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Time to challenge airline paranoia on wireless

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Opinion There's no way an airline "cabin crew" member can be expected to know whether your PDA has a phone built into it, or whether your laptop computer has WiFi permanently on. Nor can they tell whether the wireless circuit is switched off. So, are we about to see a blanket ban on smartphones, and on notebook computers, in the air? And if so, what can we do about it?

The time really has come to challenge the myths of airline dangers, and settle, once and for all, what they are.

Can a mobile phone really cause a fly-by-wire computer-controlled aircraft to fall out of the sky? And if I switch on a Centrino-based PC, or a Pocket PC Phone edition, am I risking my life and those of my fellow passengers?

Frankly, I doubt it. I doubt it for the very simple reason that if it were possible, it would already have happened. The only example I know where a plane crashed while people were using their phones, was the fourth plane on 9/11; where the use of mobile phones very nearly saved all their lives, when they checked with family and discovered what was going on.

It wasn't the phone that caused that crash. I think we all know this.

For example, when was the last time you flew, and did NOT hear someone's cellphone ringing in their bag in the overhead lockers? Come to that, if the broadcasts from GSM phones are so destructive, why is it that airline staff can't even detect whether your phone is actually switched on or off?

The fact is that almost every flight into every European airport these days, takes off and lands automatically, with at least one phone "live" on board. That doesn't prove it's safe; there may be, conceivably, a combination of circumstances where certain failsafe devices are disabled, and the operation of a GSM radio, searching for a new cell, might be the last straw - but isn't it getting spookily unlikely, after all these years?

My friend Tim, who has worked in air traffic control, assures me that it is now commonplace for controllers talking a plane down to hear the background "biddy-bip, biddy-bip" of a phone logging onto a cell, as the pilot's own phone gets switched on.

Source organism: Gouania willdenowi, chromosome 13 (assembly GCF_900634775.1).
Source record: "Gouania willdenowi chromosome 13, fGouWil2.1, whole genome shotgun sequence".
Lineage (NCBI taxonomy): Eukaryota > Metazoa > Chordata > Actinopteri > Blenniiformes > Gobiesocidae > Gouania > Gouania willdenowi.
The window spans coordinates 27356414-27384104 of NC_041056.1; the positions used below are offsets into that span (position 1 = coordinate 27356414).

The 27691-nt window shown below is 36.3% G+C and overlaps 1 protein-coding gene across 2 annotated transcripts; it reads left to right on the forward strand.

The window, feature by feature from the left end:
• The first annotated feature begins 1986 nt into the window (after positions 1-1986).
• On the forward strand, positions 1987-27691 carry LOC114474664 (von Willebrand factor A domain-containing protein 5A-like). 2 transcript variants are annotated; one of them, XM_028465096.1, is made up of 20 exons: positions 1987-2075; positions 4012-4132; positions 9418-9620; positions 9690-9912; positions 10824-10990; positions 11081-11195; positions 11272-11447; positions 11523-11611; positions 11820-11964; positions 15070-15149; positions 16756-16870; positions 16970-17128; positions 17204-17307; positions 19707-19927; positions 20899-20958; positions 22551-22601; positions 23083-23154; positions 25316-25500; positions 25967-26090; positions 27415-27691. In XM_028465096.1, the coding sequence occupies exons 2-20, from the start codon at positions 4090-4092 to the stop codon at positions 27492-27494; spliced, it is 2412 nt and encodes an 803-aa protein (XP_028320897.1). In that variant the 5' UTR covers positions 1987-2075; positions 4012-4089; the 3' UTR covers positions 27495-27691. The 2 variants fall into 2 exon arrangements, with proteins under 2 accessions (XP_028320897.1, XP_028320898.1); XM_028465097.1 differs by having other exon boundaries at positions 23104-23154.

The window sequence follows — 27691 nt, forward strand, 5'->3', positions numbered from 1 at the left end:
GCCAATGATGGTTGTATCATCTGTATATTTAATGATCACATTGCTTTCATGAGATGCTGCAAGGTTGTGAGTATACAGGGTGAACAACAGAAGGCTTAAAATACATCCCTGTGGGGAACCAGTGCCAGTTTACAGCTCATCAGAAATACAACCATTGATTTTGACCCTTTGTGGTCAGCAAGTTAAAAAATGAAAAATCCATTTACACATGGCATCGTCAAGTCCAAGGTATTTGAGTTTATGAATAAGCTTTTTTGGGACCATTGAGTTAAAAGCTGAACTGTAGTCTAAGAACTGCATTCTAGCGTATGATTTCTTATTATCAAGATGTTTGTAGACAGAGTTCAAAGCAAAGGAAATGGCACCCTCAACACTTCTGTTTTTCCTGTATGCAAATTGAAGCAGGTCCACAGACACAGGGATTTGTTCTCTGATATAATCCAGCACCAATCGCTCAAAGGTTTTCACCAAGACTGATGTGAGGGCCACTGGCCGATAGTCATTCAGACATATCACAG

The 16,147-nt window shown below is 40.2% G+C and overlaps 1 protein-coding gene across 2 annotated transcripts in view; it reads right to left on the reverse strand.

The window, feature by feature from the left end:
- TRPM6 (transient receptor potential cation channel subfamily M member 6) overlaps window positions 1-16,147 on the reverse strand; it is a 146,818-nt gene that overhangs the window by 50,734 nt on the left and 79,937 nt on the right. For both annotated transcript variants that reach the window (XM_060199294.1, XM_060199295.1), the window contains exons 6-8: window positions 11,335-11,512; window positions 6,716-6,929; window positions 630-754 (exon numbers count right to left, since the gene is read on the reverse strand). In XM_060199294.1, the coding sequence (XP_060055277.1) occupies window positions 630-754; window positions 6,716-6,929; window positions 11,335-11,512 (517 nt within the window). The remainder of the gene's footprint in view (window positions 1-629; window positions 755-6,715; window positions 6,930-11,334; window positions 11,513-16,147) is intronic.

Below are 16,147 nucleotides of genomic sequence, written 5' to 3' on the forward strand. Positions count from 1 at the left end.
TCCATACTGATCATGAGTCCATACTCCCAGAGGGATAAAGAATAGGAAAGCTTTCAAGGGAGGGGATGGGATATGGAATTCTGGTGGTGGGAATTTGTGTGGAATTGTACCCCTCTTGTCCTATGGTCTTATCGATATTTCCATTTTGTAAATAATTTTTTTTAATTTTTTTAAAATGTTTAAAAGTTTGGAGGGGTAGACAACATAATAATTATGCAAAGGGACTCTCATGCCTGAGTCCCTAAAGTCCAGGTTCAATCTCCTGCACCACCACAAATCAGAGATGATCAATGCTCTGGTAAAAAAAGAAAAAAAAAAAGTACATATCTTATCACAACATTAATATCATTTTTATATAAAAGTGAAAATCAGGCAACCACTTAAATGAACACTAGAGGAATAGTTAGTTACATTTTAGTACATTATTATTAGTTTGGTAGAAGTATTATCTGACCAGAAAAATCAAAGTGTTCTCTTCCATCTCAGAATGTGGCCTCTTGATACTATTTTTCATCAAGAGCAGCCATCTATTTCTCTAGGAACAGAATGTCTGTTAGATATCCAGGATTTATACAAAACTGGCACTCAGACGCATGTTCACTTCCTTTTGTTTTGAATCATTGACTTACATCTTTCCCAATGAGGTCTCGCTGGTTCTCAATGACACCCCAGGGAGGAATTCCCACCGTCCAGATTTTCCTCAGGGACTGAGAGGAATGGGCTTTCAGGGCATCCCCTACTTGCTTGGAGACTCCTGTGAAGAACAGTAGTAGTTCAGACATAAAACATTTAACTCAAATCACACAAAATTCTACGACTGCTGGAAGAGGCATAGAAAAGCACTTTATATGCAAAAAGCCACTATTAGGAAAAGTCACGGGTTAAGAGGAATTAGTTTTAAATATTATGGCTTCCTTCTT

If the phone menace has been over-stated - and I think it definitely has been - what about the threat of WiFi? Is it reasonable to ask: why have people like myself been working on international flights for the last two years, with WiFi switched on, without anybody noticing?

Some publicity has been given to experiments with wireless networking on board aircraft. Tests have been done with standard WiFi, and with alternative systems; but the fear of some professional pilots is that one day, a laptop computer with a working 802.11 radio will interfere with the flight electronics, and one of them will be blamed for not banning them.

And some pilots are lobbying to have all computers banned from the cabin. Not just to have them switched off during take-off and landing, as they are today, but consigned to the hold.

If this is necessary, then I'm all for it, myself; but surely, the evidence is that it isn't necessary?

Risk assessment is not a simple matter. You don't do ANYTHING on an aircraft which might endanger the passengers; but the question of "does this endanger passengers?" isn't answered by "if there is a way someone can imagine it being dangerous, it must be banned!"

Instead, someone ought to make it their business to discover just what the danger is, and assess the risk.

Right now, all the data I have says WiFi doesn't harm a plane. All the data I have says that nobody on the plane can even tell if my phone is on or off, and nobody has yet been able to tell if my WiFi is on or off, either. And the plane flies on.

Let's see data, not unreasoning fears - and let's assess that data reasonably.

Oh, and I have been on planes where not just one or two phones have worked. I flew to Italy, a couple of years ago, on a plane chartered by a mobile phone maker. We made calls, all of us, all the way across Europe.

I dare say that this annoyed one or two mobile phone providers; but the plan didn't hiccup.

When airline staff have evidence that wireless on an aircraft is dangerous, then let them produce equipment that can detect that danger. If someone accidentally switches on a dangerous wireless device, I want the aircrew to know immediately, and locate the device instantly, and turn it off or isolate it without hesitation.

If they can't detect it, why should I believe the plane can?

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